Highlights prl second

So-called second noise spectra provede evidence for non-Gaussian fluctuations at the second-order critical endpoint of the first-order Mott metal-insulator transition. A possible explanation is glassy dynamics of the correlated electrons, where our results indicate a picture, where the system wanders collectively between metastable states related by a kinetic hierarchy.


Spin charge lattice coupling and the CMR effect in EuB6

Highlights eub6001

The coupling of magnetic and electronic degrees of freedom to the crystal lattice in the ferromagnetic semimetal EuB6, which exhibits a complex ferromagnetic order and a colossal magnetoresistance effect, is studied by high-resolution thermal expansion and magnetostriction experiments. EuB6 may be viewed as a model system, where pure magnetism-tuned transport and the response of the crystal lattice can be studied in a comparatively simple environment, i.e., not influenced by strong crystal-electric field effects and Jahn-Teller distortions.We find a very large lattice response, quantified by (i) the magnetic Grüneisen parameter, (ii) the spontaneous strain when entering the ferromagnetic region, and (iii) the magnetostriction in the paramagnetic temperature regime. Our analysis reveals that a significant part of the lattice effects originates in the magnetically driven delocalization of charge carriers, consistent with the scenario of percolating magnetic polarons. A strong effect of the formation and dynamics of local magnetic clusters on the lattice parameters is suggested to be a general feature of colossal magnetoresistance materials.

Lattice Strain Accompanying the Colossal Magnetoresistance Effect in EuB6, Phys. Rev. Lett. 113, 067202 (2014)

Magnetically driven electronic phase separation in the semimetallic ferromagnet EuB6, Phys. Rev. B 86, 184425 (2012)

Highlights eub6002

Combined measurements of fluctuation spectroscopy and weak nonlinear transport of the semimetallic ferromagnet EuB6 reveal unambiguous evidence for magnetically driven electronic phase separation consistent with the picture of percolation of magnetic polarons (MP), which form highly conducting magnetically ordered clusters in a paramagnetic and “poorly conducting” background. These different parts of the conducting network are probed separately by the noise spectroscopy/nonlinear transport and the conventional linear resistivity. We suggest a comprehensive and “universal” scenario for theMPpercolation, which occurs at a critical magnetization either induced by ferromagnetic order at zero field or externally appliedmagnetic fields in the paramagnetic region.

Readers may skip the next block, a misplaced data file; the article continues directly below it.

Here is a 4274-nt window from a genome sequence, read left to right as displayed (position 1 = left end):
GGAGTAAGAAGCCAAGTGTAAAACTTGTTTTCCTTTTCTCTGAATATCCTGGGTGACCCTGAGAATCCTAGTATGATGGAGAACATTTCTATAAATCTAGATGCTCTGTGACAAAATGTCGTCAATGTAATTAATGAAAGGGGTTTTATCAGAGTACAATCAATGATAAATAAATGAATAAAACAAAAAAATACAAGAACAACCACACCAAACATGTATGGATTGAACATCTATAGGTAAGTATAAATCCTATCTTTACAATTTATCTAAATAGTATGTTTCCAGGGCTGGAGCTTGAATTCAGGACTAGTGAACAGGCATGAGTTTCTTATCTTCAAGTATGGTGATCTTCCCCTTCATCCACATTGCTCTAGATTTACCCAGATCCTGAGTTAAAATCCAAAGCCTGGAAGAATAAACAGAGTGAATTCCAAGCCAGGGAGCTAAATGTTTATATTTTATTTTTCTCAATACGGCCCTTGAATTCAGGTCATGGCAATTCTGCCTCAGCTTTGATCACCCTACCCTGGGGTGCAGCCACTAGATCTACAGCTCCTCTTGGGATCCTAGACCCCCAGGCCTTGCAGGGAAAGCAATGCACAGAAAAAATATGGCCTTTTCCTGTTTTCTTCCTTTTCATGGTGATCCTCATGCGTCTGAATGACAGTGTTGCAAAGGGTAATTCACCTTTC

Multiferroicity in an organic charge-transfer salt

Highlights dielectric001

Multiferroics, showing simultaneous ordering of electrical and magnetic degrees of freedom, are remarkable materials as seen from both the academic and technological points of view. A prominent mechanism of multiferroicity is the spin-driven ferroelectricity, often found in frustrated antiferromagnets with helical spin order. There, as for conventional ferroelectrics, the electrical dipoles arise from an off-centre displacement of ions. However, recently a different mechanism, namely purely electronic ferroelectricity, where charge order breaks inversion symmetry, has attracted considerable interest. Here we provide evidence for ferroelectricity, accompanied by antiferromagnetic spin order, in a two-dimensional organic chargetransfer salt, thus representing a new class of multiferroics. We propose a charge-order-driven mechanism leading to electronic ferroelectricity in this material. Quite unexpectedly for electronic ferroelectrics, dipolar and spin order arise nearly simultaneously. This can be ascribed to the loss of spin frustration induced by the ferroelectric ordering. Hence, here the spin order is driven by the ferroelectricity, in marked contrast to the spin-driven ferroelectricity in helical magnets.

Multiferroicity in an organic charge-transfer salt that is suggestive of electric-dipoledriven magnetism, Nature Materials 11, 755 (2012)

Multiferroicity in the Mott insulating charge transfer salt κ-(BEDT-TTF)2Cu[N(CN)]2Cl, IEEE Trans. Magn. 50, 2700107 (2014)

Highlights dielectric002

The proposed multiferroic state of the organic charge-transfer salt k-(ET)2Cu[N(CN)2]Cl has been studied by dc conductivity, magnetic susceptibility and measurements of the dielectric constant in various differently prepared single crystals. In the majority of crystals, we confirm the existence of an order-disorder-type ferroelectric state, which coincides with
antiferromagnetic order. This phenomenology rules out scenarios which consider an inhomogeneous, short-range ordered ferroelectric state. Measurements of the dielectric constant and the magnetic susceptibility on the same crystals reveal that both transitions lie very close to each other or even collapse, indicating that both types of order are intimately coupled to each other. We address issues of the frequency dependence of the dielectric constant epsilon' and the dielectric loss epsilon'' and discuss sample-to-sample variations.